Gender diversity is often identified as a top priority for senior management. However, implementation continues to be the biggest challenge.
This was the topic of a spirited conversation on May 19th at the inaugural French American Business Week panel “The Positive Impact of Women in Business,” held at the French Embassy in Washington D.C. Andree Simon, FINCA Microfinance Holding Company’s Co-CEO, joined fellow panelists to discuss how to increase gender diversity in business and combat the stigmas that impede women’s empowerment on a global scale. Hosted by the French American Chamber of Commerce, the panel included Sherry Hewitt, COO and CFO of Make-A-Wish Foundation Mid-Atlantic, and Aurelia Lamorre-Cargill, CEO of Argon Capital Management. The panel was moderated by Charlotte Raab, Markets & Business Reporter at AFP.
Unconscious bias can result in a lack of movement towards accelerating change. Achieving gender parity will continue to be a challenge until social stigmas and policies are revisited—including granting men equal paternity leave and dissipating the unconscious bias that women cannot be good mothers while also working full-time jobs, Aurelia commented.
The panelists agreed there is a need for more concrete data on how women benefit business performance. Research has shown that women make or influence 70-80% of purchasing decisions. As a result, Walmart is placing more females in leadership positions so that management may better understand its consumers.
“At FINCA, where over 50% of our clients are women, we need to employ women who understand our business,” Andree explained. “It is not only the right thing to do from a social perspective, but also from a financial one.”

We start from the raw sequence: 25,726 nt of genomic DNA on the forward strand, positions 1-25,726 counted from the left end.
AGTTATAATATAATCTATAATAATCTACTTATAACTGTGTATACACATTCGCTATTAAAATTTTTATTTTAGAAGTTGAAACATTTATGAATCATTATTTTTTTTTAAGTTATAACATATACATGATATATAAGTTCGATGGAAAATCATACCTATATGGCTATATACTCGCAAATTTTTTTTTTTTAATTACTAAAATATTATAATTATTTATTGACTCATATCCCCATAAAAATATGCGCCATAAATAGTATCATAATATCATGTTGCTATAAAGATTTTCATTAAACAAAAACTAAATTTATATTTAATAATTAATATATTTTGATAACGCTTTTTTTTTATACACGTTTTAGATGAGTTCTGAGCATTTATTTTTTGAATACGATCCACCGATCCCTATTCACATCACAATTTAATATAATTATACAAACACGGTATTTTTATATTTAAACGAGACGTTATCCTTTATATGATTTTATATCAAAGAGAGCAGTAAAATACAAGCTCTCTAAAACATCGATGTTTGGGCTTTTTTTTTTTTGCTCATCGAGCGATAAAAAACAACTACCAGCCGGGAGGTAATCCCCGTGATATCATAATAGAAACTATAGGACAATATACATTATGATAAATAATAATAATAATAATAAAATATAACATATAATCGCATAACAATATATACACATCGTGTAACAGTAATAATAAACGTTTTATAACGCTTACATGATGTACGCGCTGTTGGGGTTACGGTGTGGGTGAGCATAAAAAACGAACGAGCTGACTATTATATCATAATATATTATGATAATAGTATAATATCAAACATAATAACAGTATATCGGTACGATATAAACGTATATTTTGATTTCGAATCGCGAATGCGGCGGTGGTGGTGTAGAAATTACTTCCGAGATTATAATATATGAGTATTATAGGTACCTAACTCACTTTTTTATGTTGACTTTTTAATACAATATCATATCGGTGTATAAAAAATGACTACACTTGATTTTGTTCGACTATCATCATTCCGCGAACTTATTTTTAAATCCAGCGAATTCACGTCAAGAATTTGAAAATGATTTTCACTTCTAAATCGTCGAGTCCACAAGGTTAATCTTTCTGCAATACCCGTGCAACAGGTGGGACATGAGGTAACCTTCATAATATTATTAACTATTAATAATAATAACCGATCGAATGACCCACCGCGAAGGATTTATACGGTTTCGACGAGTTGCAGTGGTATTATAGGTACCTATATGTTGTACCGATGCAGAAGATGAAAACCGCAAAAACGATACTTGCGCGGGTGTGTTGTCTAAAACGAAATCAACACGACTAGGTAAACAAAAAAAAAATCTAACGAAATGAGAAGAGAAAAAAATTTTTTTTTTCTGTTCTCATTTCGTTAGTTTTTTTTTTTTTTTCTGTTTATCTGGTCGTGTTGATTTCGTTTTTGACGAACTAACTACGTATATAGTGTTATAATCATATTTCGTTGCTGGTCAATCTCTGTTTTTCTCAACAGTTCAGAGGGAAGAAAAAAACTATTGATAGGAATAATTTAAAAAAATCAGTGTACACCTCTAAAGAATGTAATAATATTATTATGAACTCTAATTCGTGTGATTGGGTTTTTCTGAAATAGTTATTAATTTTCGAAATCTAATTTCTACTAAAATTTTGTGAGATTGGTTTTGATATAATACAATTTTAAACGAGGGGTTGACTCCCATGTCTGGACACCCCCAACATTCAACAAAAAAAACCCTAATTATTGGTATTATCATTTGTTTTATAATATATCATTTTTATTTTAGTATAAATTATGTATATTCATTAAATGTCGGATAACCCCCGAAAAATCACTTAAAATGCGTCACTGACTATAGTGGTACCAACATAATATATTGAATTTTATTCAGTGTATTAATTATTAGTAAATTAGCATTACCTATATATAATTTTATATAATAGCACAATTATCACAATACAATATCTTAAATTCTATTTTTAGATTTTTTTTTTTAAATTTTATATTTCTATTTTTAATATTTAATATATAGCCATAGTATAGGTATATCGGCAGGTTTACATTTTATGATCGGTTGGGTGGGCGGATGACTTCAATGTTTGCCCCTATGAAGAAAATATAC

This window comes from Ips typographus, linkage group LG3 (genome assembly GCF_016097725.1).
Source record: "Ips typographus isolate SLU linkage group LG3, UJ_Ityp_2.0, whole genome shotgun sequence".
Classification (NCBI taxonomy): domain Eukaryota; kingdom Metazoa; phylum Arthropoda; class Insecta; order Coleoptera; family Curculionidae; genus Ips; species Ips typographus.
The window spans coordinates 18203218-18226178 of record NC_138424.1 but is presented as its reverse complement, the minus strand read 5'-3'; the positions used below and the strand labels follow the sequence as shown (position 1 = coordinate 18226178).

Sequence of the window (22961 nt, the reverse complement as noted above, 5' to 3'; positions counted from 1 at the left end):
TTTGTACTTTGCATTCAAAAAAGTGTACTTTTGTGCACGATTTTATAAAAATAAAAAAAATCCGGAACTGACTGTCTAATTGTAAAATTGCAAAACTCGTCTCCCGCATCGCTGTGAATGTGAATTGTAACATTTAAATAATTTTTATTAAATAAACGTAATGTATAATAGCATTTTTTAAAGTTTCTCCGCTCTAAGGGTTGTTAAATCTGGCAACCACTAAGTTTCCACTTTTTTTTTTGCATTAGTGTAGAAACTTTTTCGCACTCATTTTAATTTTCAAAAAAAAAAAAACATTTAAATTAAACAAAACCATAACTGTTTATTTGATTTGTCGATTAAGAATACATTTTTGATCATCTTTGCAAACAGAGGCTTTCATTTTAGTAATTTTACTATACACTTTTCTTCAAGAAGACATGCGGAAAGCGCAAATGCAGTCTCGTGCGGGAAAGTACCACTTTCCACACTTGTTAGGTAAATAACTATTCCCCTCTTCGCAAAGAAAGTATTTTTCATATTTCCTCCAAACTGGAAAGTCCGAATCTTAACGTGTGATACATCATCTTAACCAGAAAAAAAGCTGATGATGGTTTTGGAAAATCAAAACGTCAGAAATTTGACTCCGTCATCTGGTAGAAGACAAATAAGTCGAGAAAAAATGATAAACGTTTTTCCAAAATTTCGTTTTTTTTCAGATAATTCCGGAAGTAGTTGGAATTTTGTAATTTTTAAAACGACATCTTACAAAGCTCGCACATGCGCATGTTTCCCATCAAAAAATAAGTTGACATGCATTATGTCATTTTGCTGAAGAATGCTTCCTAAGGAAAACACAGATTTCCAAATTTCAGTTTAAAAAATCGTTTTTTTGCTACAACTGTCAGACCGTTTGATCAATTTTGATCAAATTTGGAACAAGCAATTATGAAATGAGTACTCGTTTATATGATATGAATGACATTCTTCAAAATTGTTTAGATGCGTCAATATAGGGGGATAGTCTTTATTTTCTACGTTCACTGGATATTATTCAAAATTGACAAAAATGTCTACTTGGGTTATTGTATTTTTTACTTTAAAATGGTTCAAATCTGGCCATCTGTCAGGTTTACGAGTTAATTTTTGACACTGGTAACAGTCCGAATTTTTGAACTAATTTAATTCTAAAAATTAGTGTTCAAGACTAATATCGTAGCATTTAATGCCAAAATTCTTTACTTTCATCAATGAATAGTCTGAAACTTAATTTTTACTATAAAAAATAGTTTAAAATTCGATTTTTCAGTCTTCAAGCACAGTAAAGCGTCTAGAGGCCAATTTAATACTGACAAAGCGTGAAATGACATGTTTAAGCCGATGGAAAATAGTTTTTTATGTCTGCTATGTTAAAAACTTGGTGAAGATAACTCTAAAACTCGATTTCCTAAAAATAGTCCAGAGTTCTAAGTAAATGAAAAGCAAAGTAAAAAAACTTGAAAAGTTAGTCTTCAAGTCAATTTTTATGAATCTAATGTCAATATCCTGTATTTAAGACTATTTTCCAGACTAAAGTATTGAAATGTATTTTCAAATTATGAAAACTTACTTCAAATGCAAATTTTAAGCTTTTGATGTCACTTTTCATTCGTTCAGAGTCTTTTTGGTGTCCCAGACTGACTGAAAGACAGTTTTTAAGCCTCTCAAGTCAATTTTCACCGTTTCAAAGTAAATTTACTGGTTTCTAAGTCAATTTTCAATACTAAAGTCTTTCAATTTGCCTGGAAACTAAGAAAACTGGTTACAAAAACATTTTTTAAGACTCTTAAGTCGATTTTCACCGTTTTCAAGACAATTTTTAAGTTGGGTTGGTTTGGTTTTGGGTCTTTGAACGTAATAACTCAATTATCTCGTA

Companies and organizations base business decisions on facts; if there is more data available that supports the positive impact of including women in business—especially at the decision-making levels, more companies will be apt to accelerate the changes needed to increase women’s empowerment. The Bill and Melinda Gates Foundation recently allocated $80 million to research the impact of women in business and close gender data gaps.
The panel also discussed the influence of politics and leadership roles on how societies perceive female empowerment. A study in India revealed that when women hold senior leadership positions, parents are more likely to send their daughters to school. Additionally, Andree noted, that if more women are in senior-level positions at a company, hiring managers are quicker to put other women in power and accelerate change.
“We have to empower women everywhere to achieve change—through financial inclusion, education and engagement,” Andree said.